If You Will) has led to a revolutionary use of Twitter to mobilise 30 cities across Indonesia to take ongoing action beyond the hour. “What Earth Hour has done in Indonesia, through ‘Ini Aksiku! Mana Aksimu?’, has led to thousands of people taking actions now, that they weren’t doing before. And this is just the start,” said Verena Puspawardani, Campaign Coordinator of the Climate & Energy Program at WWF Indonesia. In the USA, nearly 35,000 Girls Scouts took part in Earth Hour last year through the Save Energy Project, and installed 132,141 energy efficient light bulbs across the country. The impact is a staggering 75,392,654 pounds of CO2 emissions eliminated, equivalent to the CO2 sequestration from planting 7,286 acres of trees per year*. “These outcomes both evidence the power of our collective action and the potential for future outcomes for the environment, generated by hundreds of millions of people coming together as part of the Earth Hour movement,” Ridley said. The importance of the grassroots element of inspiration of Earth Hour is evident in the case of two volunteers in Libya, Mohammed Nattah and Muhammad Bugashata, who with the help of Libya’s scout groups have successfully created the first environmental movement in their country post civil war. “I wanted to join in 2011 but that wasn’t an option because my city went through a lot that year – the war and everything,” said Nattah. Ridley believes that in the face of the threat of an unsustainable future, the grassroots nature of the Earth Hour movement and the can-do attitude of its participants to mobilize action, are the tipping points helping to deliver real environmental outcomes, both big and small. “People from all walks of life, from all nations around the world, are the lifeblood of the Earth Hour interconnected global community. They have proven time and time again that if you believe in something strongly enough, you can achieve amazing things. These stories aren’t unique, this is happening all over the world,” he said.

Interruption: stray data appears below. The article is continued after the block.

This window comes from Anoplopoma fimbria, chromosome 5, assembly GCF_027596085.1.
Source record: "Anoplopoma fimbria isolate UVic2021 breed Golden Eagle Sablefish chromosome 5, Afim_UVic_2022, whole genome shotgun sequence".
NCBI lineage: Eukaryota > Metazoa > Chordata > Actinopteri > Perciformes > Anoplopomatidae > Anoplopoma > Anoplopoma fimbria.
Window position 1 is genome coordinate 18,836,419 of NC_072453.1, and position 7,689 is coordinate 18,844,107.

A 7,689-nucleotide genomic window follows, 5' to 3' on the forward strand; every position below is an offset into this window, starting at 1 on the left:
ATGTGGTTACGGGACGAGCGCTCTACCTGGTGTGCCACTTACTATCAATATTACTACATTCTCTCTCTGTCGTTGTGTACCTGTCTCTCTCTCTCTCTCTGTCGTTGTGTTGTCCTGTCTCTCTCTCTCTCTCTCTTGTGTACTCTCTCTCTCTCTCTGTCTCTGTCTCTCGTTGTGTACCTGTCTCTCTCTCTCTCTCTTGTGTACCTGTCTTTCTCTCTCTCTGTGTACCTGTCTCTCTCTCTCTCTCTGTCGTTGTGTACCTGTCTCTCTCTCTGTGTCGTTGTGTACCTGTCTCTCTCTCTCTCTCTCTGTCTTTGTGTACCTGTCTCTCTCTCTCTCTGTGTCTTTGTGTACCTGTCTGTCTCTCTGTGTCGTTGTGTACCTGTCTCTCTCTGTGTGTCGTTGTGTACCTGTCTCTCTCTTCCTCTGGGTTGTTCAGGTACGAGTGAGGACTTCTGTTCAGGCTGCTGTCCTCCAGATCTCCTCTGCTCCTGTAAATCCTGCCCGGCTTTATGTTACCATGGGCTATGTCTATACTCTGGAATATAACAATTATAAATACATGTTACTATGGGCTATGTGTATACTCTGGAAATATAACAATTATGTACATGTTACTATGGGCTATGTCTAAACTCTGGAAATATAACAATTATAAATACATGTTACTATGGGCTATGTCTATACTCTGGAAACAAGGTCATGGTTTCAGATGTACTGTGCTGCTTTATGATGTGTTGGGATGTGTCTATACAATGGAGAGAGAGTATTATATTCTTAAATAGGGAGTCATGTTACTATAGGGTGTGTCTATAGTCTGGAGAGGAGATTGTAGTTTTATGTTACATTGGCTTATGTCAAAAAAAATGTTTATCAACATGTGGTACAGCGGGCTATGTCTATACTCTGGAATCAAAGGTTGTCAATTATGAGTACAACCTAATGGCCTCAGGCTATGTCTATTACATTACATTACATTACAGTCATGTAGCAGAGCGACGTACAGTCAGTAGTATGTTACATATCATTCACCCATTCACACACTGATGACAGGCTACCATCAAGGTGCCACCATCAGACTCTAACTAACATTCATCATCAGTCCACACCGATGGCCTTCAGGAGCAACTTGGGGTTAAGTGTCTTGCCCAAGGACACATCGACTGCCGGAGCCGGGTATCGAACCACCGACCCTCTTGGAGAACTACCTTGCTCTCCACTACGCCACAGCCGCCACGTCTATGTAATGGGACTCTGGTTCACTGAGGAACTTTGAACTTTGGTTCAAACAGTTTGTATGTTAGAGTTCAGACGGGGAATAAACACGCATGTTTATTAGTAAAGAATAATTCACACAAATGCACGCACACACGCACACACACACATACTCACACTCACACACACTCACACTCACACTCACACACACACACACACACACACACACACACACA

Since 2007 when 2.2 million people took part in the first Earth Hour in Sydney, Australia, Earth Hour has massively expanded to over 7,000 cities and towns in 152 countries and territories with hundreds of millions of participants across seven continents. In 2013, Earth Hour is not merely an annual event, but is a continuous movement driving real actions to change the world we live in.Earth Hour 2013 will take place at 8.30pm – 9.30pm on Saturday 23 March. About Earth Hour: Earth Hour is a global environmental initiative in partnership with WWF. Individuals, businesses, governments and communities are invited to turn out their lights for one hour on Saturday March 23, 2013 at 8:30 PM to show their support for environmentally sustainable action. In 2013, Earth Hour’s I Will If You Will concept invites individuals and organisations to challenge others to an ongoing environmental commitment beyond the hour. Earth Hour began in one city in 2007 and by 2012 involved hundreds of millions of people in 152 countries across every continent, receiving reports as ‘the world’s largest campaign for the planet’. About WWF: WWF is one of the world’s largest and most respected independent conservation organisations, with almost five million supporters and a global network active in more than 100 countries. WWF’s mission is to stop the degradation of the earth’s natural environment and to build a future in which humans live in harmony with nature, by conserving the world’s biological diversity, ensuring that the use of renewable natural resources is sustainable, and promoting the reduction of pollution and wasteful consumption. News from: EARTH HOUR